The men’s version takes a much more dramatic and textured approach. There are two apertures, one at 6 and an arched opening at 12, which show the day and date, respectively. There is then a dense pattern of small spike shapes, called Clous de Paris, within a heavy metal border. The look immediately reminded me of eccentric luxury cars from the early 20th century, such as Bugattis and Rolls Royces.
The lid flips up, pivoting above 12, to reveal a fairly classic Jazzmaster style dial. It’s a light silver with elegant applied markers and thin dauphine hands. They added the texture from the lid as well, to tie it together. I was glad to see a tamer interior with a design that is fairly timeless, as the watch as a whole is unlikely to be a daily wear. The full-day/date also works well with the design and concept. They pair the mens with a dark grey faux-croc.
The men’s watch measures 37.2 x 40mm, which might sound small, but definitely doesn’t look or feel it with that much metal. In fact, on the wrist it feels quite large. While this watch certainly isn’t for everyone, there is something oddly compelling about it. Perhaps it was the initial shock of something so out there and a bit risky, but I could see wearing this watch with a suit to garner a bit of attention. If not the dense metal poking out from your cuff, then the spy-esque motion of flipping the lid to check the time will certainly turn some heads.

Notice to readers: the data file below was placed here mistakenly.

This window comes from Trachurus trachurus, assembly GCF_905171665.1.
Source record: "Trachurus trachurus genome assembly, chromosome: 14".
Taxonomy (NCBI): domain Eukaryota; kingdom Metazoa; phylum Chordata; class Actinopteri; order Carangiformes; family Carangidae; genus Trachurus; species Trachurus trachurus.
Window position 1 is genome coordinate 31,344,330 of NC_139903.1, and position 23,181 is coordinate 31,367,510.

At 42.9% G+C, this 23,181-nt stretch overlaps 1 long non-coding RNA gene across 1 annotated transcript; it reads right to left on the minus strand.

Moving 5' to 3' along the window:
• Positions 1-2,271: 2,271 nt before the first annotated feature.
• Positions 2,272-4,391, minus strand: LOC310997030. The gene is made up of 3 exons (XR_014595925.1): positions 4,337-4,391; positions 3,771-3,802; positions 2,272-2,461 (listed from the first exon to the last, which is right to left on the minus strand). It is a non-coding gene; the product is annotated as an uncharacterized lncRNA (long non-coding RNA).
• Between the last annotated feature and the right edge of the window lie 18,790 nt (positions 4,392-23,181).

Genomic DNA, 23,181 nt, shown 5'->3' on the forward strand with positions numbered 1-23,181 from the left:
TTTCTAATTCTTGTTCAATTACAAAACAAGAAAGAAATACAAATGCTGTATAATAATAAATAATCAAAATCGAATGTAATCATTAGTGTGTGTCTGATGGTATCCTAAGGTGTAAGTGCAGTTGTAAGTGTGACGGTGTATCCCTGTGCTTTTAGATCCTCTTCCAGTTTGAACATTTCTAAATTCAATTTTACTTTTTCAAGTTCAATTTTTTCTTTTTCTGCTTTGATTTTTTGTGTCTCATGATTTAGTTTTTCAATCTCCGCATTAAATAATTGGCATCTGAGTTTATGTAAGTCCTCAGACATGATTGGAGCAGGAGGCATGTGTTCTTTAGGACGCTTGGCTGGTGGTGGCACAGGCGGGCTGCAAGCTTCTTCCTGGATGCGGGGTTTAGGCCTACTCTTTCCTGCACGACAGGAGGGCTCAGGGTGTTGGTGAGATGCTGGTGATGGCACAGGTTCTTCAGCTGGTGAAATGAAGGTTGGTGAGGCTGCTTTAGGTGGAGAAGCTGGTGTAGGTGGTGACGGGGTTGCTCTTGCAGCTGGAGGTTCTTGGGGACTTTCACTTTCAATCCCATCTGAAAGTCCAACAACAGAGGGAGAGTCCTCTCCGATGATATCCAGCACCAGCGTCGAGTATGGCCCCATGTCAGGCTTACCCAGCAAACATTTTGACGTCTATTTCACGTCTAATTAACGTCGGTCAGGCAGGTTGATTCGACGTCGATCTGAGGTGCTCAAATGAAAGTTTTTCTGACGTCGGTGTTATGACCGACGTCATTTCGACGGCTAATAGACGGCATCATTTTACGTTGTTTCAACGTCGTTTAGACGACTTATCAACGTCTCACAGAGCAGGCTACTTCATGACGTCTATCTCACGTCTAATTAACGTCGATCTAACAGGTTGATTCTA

Both watches are limited editions of only 999 pieces per gender. The men’s is powered by the H-40 movement, which once again has 80-hrs of reserve, so when you lose this watch between couch cushions when partying in the Hamptons, you have a few days to find it before it stops ticking. It will cost around $1395. The women’s version is powered by an ETA 2681, which is a small diameter automatic. Women’s price TBD.
And that’s it for now. No word on expected release dates for these models, but it will likely be rolling through 2014. We’ll also have more to show you during or after Basel, including the new Hamilton X-Wind and another chronograph (you might have briefly seen on our instagram, though it’s gone for now) that will likely have you figuring out what watches you can sell off to buy. Good start for 2014…
by Zach Weiss